The Prime Minister's Office launched a campaign on Sunday to encourage Israeli employers to hire trained non-Jewish applicants. The campaign was the brainchild of the office's Authority for the Economic Development of the Arab, Druze and Circassian Sectors and the Industry, Trade and Labor Ministry.
A poll conducted among employers found that the main reasons non-Jews were not hired involved prejudice and discrimination. Of all the employers polled, 22% said outright that they discriminated against potential employees from the Arab sector, while 25% held prejudiced views of non-Jewish job candidates.
The government has been practicing what it preaches for some time now. A growing number of Israeli schools have been hiring Arab teachers to teach Arabic. Educators say that the move is not just meant to boost an understanding of Arabic among Israeli youths, but also something they hope will break down barriers in a society where Jewish and Arab citizens have little day-to-day interaction and often view each other with suspicion.
"It is very important to get past the stigmas. We have a chance to get closer," said Shlomit Vizel, principal of the Tidhar elementary school in Yokneam, a picturesque town in the rolling hills of Israel's north.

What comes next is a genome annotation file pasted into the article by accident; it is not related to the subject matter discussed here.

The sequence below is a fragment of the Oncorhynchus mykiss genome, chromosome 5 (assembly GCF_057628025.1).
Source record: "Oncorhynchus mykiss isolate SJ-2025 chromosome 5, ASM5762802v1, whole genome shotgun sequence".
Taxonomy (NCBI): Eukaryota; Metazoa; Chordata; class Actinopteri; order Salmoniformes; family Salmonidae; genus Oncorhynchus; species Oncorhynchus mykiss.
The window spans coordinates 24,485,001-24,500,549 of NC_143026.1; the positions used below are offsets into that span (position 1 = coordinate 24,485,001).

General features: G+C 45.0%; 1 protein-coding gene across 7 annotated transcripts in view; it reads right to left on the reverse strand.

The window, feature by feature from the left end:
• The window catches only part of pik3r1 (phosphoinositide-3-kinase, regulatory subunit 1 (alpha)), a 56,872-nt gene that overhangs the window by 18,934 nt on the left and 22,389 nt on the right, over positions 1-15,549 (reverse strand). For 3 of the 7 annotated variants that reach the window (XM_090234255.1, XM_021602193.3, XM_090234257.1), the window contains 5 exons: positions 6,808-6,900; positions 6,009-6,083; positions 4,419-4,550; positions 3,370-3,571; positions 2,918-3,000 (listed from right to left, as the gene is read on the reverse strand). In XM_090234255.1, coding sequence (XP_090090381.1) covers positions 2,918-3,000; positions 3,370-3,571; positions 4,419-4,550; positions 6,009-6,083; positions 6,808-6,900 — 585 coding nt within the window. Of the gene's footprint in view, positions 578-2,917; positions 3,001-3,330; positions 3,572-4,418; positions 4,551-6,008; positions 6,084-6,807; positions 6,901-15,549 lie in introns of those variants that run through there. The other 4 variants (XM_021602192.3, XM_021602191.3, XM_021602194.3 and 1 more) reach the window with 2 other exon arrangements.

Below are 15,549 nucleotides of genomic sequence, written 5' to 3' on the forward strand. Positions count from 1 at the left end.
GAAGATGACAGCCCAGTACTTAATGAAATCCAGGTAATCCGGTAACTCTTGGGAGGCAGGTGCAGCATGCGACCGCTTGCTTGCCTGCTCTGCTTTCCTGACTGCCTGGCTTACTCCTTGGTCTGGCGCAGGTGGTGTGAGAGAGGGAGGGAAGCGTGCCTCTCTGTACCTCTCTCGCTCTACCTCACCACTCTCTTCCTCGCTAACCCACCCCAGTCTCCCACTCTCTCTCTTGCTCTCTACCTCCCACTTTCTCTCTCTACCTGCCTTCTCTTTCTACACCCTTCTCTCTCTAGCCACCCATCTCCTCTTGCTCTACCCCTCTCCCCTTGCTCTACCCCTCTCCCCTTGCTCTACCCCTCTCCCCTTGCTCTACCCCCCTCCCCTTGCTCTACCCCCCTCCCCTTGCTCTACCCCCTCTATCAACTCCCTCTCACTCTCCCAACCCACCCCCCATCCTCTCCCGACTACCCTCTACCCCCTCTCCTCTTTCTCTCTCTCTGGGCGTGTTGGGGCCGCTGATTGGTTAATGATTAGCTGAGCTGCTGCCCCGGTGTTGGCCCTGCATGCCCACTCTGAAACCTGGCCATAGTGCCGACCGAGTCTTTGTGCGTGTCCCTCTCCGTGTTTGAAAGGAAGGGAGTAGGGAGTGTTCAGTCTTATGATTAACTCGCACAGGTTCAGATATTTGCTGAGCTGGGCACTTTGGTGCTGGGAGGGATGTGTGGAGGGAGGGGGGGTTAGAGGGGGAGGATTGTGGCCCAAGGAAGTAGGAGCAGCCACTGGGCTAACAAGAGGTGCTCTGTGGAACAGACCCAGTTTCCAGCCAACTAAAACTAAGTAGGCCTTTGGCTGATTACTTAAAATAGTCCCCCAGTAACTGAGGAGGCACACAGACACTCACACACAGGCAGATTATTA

In a country where 20 percent of the citizens are Arab, enlisting native Arabic speakers for the classroom would seem obvious. But a mix of politics and cultural differences over the decades have left Israeli students overwhelmingly separated between Jewish and Arab educational systems. With few exceptions, Jewish teachers teach Jewish students, and Arab teachers teach Arab students.
Israeli Arabs, unlike their Palestinian brethren in the West Bank and Gaza Strip, hold full citizenship rights but often face discrimination in housing and employment. The Jewish majority often views Israeli Arabs with suspicion, citing their frequent identification with the Palestinians and anti-Israel statements by political leaders.